Ukraine Presidential Vote May Become Dangerous In Eastern Regions

Ukraine is holding a presidential vote this weekend, but it has become downright dangerous for many in the east to be associated with the vote, since the eastern regions of Donetsk and Luhansk declared independence last week.

Ukrainian police and election officials accuse pro-Russia gunmen there of seizing election commission offices and threatening members in an effort to derail the presidential vote.

The struggling interim government in Kiev has been counting on the presidential election to install a leader who would be seen as a legitimate successor to Viktor Yanukovych, who fled to Russia in February after months of street protests. But the long-anticipated election may not be considered legitimate by Russia or Ukrainians themselves if people in a large part of the country are unable or unwilling to cast their ballots.

Nearly 15 percent of Ukraine’s population lives on territory now largely controlled by pro-Russia militias.

“No one is going to vote because no one wants to get a bullet in their forehead,” said 68-year-old Donetsk resident Dmytro Zarubo. “We’ve been threatened with this.”

On Monday, Russian President Vladimir Putin ordered troops deployed near Ukraine to return to their home bases and praised the launch of a dialogue between the Ukrainian government and its opponents. He has called Ukraine’s presidential election “a step in the right direction” but if Russia is counseling the separatists to allow the vote to go forward, there’s no evidence of that on the ground. Other senior Russian officials have signaled the vote would be considered illegitimate because Ukrainian troops are still fighting some eastern separatists.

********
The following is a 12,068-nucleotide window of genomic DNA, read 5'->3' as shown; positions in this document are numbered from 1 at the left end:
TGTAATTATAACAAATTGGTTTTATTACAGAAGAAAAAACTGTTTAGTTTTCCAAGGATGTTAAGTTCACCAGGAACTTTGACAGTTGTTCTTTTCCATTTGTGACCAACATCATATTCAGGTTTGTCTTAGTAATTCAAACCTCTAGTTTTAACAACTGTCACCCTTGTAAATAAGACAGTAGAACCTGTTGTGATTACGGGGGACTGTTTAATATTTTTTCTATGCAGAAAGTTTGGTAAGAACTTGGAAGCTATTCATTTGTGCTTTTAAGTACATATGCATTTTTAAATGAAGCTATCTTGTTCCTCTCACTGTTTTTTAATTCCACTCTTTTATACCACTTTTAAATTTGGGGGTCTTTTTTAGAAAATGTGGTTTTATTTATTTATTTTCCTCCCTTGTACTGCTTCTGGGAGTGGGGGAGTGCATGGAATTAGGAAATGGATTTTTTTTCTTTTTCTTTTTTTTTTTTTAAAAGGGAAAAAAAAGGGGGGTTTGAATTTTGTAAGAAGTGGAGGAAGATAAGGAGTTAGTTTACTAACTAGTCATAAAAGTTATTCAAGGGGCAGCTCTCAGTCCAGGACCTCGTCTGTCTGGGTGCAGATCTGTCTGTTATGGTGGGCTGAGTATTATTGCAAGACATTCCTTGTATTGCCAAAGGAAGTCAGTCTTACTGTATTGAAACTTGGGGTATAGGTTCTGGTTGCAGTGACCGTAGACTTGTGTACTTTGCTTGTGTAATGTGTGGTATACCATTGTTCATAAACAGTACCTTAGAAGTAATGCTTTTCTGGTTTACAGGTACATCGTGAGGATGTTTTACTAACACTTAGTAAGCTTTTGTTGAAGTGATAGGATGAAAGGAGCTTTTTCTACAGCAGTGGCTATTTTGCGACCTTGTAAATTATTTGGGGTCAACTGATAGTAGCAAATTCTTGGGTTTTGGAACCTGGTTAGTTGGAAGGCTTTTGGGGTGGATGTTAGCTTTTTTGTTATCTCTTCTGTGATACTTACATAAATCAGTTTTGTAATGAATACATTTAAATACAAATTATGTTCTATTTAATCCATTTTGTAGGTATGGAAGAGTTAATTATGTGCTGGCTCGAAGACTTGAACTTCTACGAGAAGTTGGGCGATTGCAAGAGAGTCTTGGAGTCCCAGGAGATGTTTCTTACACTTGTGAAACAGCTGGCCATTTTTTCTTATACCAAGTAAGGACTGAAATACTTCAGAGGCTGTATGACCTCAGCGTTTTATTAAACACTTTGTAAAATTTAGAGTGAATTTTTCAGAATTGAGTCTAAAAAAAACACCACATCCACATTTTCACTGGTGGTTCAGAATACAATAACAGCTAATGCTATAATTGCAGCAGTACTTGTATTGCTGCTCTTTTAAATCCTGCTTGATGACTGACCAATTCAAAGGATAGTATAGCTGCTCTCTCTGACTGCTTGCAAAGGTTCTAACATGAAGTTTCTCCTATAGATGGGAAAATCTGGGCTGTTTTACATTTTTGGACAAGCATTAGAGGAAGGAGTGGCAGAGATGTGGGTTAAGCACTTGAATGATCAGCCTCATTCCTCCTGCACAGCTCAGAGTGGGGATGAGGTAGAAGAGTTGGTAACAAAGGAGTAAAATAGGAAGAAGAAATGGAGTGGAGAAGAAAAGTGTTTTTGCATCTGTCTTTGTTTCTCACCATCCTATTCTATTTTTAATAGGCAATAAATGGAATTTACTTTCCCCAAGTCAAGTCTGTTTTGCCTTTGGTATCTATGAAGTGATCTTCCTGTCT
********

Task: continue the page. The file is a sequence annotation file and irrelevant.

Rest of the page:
The Organization for Security and Cooperation in Europe, which has sent observers to monitor Ukraine’s presidential election, says there has been no significant campaigning in the Donetsk or Luhansk regions or in the neighboring Kharkiv region, where separatist sentiments are also strong.

Ukraine election officials say armed men have occupied election commission offices in the east.

“Members of the district commissions have been calling the police saying they have to resign because they have received death threats,” said Andriy Mahera, deputy chairman of the Ukrainian Election Commission.

When asked about the threats, Denis Pushilin, a leader of the Donetsk People’s Republic, made it clear that his forces would not let Sunday’s vote take place.

“The May 25 election is an election for the president of a neighboring state,” Pushilin told the Associated Press. “People are still working to hold the election but we are putting an end to this with civilized means.”

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